Tuxedo rallies to help victims of Sandy
School bus and pickup truck bring needed supplies to those still suffering six weeks later
TUXEDO — It’s been six weeks since Superstorm Sandy hit the metro-New York/New Jersey area, but the Tuxedo community wants Staten Island residents to know they have not been forgotten.
Last Sunday, a packed bus and pick-up truck from the Tuxedo School District transported donations of supplies, food, clothing and other sundry items to Staten Island victims. Tuxedo residents and business owners were determined to help Staten Islanders continue to rebuild their lives destroyed by the superstorm’s fury.
“We saw the efforts that were going on in Monroe, and I spearheaded things on the Tuxedo side,” said Theresa Ruscillo, a Tuxedo resident and Tuxedo Girl Scout leader. “My thoughts were New Yorkers helping New Yorkers. Staten Island, I read, was one of those communities which was forgotten.”
People helping people
She added: “There’s sentiment in those areas that those areas didn’t have the support from the government. The American Red Cross is not a big enough presence in the urgency of what they needed. I spoke with the office of (Staten Island Borough President) James Molinaro, and they hooked me up with Guyon Rescue.”
Guyon Rescue is a grass roots organization started by residents of Oakwood Beach in the Great Kills section of Staten Island who stepped up to help their own community in need, according to Ruscillo. The group started with long time friends, brothers Derek and John Tabacco, Karen Torrone and others who grew up there, she said, and came back to help their community.
“They came to Guyon Avenue with compassion, a barbeque, bottles of drinking water and Facebook,” Ruscillo said. “And now they are open seven days a week, 24 hours a day, feeding over 1,800 meals a day and providing food and necessities for over 300 families. This seems to be the forgotten land, a New York City borough, only 50 minutes from our town. They feel the Red Cross, Bloomberg and FEMA have turned their backs on them. They are running on donation efforts from outside their community, like ours.”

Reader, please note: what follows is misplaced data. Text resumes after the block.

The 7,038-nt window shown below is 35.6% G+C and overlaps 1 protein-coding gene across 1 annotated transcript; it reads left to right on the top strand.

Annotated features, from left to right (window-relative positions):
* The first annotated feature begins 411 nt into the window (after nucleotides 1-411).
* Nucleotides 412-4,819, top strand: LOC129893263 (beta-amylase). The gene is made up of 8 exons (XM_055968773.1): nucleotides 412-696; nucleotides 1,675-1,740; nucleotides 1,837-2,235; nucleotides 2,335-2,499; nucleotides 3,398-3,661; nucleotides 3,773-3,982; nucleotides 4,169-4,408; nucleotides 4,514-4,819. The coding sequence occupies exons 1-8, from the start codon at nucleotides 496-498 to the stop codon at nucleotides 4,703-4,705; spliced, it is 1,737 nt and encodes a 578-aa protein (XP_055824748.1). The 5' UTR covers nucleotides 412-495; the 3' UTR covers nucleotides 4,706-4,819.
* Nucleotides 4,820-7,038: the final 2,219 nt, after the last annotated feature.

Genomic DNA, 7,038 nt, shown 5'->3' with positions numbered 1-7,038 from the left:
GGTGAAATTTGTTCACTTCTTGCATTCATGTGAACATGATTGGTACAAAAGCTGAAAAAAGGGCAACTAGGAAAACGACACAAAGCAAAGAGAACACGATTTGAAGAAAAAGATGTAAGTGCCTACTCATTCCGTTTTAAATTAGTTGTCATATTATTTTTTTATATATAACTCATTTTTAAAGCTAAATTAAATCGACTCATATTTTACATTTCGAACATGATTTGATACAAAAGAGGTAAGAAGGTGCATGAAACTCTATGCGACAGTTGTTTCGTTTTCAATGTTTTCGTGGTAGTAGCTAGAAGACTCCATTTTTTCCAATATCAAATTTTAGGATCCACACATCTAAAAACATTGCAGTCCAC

Ruscillo said bringing the donated items to the area was an eye-opening experience.
“It was like a war zone, it truly was,” she said. “It was unbelievable. They wiped out acres and acres of blue collar homes and people don’t have electricity. It was still very much like the first images you saw after the hurricane hit. Most of the people don’t have places to go and that’s why they saw such a need for this rescue. To see the images upfront was truly compelling.”
She stressed that was the Tuxedo community’s effort that made a difference.
“Without all the pieces of the puzzle connecting, we could not have made this happen,” she said. “It was definitely a community wide effort. At that moment, we all knew that we did something special, a cause bigger than any one of us and that we did the right thing. We arrived with pride in what we accomplished, hopes to make a difference and left with the guilt that we had to do more.”
Ruscillo thanked everyone who assisted in some way, including: the Tuxedo School District, Tuxedo Girl Scouts, the Monroe Girl Scout Service Unit, Tuxedo Park School, the Tuxedo-Eagle Valley Fire Dept., Town of Haworth, N.J., the Ramapo Valley Soccer Club, Tuxedo Junction, Spray 9, all who sent supplies directly to Guyon Rescue on Tuxedo’s behalf and all who gave their time and donations to support the effort.
“We want to thank people for embracing it, added Ruscillo. “To fill a whole bus and pickup truck was a big deal. We truly did a worthwhile thing. There’s always the skepticism that you went to the right place, did you pick the right organization. We truly understood why we needed to do it on our end.”
- Nancy Kriz
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